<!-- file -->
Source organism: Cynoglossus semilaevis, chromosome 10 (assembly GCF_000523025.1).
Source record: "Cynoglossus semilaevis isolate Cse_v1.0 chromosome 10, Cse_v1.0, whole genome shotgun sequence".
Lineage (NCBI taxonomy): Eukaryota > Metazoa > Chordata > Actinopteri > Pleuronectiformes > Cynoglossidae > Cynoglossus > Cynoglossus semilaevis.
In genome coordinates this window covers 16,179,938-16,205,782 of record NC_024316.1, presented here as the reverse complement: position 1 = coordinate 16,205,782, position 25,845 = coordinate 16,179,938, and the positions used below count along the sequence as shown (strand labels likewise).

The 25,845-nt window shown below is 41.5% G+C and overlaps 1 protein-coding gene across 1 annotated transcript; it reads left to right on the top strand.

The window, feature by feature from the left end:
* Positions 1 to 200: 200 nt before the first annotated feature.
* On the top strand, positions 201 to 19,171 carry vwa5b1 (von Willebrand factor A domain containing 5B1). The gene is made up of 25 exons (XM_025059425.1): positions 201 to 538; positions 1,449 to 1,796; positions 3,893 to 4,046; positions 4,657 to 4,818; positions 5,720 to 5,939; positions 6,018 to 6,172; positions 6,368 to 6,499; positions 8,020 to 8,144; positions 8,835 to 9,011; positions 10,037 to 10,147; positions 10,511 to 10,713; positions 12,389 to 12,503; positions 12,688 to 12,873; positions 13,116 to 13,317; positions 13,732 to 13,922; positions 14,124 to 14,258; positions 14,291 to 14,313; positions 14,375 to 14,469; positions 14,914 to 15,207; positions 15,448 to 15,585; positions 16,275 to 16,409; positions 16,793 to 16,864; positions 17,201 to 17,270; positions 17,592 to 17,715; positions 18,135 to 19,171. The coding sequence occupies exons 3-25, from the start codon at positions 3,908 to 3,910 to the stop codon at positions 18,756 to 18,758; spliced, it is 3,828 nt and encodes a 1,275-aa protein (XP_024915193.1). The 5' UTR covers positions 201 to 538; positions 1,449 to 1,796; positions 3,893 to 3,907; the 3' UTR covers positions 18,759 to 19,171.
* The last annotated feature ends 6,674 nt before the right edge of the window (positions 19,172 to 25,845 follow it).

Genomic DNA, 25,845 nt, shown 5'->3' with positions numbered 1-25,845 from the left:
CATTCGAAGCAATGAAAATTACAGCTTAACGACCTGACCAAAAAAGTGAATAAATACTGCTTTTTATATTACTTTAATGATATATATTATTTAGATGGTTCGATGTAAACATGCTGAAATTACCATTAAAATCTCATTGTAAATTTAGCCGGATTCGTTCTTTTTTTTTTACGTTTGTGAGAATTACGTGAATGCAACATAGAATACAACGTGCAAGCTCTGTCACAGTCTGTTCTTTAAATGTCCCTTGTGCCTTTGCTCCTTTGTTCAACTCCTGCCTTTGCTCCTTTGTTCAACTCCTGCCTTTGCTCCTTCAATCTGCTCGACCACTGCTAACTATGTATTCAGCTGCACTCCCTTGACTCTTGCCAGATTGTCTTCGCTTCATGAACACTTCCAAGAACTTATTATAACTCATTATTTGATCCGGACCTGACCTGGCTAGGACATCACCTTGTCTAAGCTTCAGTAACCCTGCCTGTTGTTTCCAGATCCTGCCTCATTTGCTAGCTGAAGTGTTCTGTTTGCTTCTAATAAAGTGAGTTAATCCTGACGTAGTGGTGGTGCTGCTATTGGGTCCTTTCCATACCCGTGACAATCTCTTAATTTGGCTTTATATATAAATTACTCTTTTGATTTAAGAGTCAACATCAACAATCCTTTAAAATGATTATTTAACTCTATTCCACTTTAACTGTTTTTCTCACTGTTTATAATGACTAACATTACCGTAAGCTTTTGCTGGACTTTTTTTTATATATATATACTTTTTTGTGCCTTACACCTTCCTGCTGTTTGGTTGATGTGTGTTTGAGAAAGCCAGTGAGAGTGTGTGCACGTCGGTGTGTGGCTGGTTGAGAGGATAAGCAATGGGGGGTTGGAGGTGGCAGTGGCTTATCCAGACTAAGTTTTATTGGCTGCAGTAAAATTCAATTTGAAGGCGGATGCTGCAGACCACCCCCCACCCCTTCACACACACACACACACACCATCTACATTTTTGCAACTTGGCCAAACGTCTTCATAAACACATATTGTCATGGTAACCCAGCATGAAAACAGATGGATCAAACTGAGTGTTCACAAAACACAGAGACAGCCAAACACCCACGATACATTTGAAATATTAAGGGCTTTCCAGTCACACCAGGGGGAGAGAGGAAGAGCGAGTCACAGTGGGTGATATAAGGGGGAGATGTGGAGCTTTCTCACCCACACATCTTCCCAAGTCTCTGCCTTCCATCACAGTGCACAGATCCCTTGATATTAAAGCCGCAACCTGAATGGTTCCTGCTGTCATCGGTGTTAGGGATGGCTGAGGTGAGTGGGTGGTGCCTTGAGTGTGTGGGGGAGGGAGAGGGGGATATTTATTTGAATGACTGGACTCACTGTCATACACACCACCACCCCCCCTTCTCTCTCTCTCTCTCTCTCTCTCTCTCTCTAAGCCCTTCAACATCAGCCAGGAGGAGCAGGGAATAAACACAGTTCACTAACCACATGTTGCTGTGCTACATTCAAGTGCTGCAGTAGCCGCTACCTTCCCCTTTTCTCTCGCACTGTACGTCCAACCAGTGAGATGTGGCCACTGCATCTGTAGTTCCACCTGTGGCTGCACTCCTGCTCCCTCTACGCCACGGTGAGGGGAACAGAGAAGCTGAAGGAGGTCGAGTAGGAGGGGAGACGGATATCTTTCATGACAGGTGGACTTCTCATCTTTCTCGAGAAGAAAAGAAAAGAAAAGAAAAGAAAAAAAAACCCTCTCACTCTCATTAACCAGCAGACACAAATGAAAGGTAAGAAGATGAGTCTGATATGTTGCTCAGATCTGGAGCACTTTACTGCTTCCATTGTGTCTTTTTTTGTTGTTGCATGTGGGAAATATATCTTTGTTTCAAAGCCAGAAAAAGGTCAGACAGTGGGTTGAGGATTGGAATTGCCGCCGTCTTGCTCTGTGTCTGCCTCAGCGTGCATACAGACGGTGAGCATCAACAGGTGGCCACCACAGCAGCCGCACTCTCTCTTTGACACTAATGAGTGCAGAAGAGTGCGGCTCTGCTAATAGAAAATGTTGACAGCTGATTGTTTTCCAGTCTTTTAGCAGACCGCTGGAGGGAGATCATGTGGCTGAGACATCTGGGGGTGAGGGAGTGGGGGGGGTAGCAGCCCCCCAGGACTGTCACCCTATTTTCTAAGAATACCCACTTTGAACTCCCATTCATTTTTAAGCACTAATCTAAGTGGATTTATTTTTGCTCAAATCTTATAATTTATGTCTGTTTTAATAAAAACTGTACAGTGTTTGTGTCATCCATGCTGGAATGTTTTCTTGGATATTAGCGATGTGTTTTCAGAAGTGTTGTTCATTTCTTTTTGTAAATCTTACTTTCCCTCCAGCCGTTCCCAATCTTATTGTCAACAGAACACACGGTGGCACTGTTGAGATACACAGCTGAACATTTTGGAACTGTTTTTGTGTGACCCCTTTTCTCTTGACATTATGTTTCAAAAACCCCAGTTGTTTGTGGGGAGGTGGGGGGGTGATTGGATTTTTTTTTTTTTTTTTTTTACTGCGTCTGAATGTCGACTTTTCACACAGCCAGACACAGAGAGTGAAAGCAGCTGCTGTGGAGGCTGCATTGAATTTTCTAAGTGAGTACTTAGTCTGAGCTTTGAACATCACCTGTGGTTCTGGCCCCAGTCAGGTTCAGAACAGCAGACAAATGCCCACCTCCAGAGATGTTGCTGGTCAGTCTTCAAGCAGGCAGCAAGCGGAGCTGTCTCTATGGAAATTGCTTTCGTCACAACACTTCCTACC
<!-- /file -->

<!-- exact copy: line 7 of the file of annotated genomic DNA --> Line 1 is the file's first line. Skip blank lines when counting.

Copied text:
* Positions 1 to 200: 200 nt before the first annotated feature.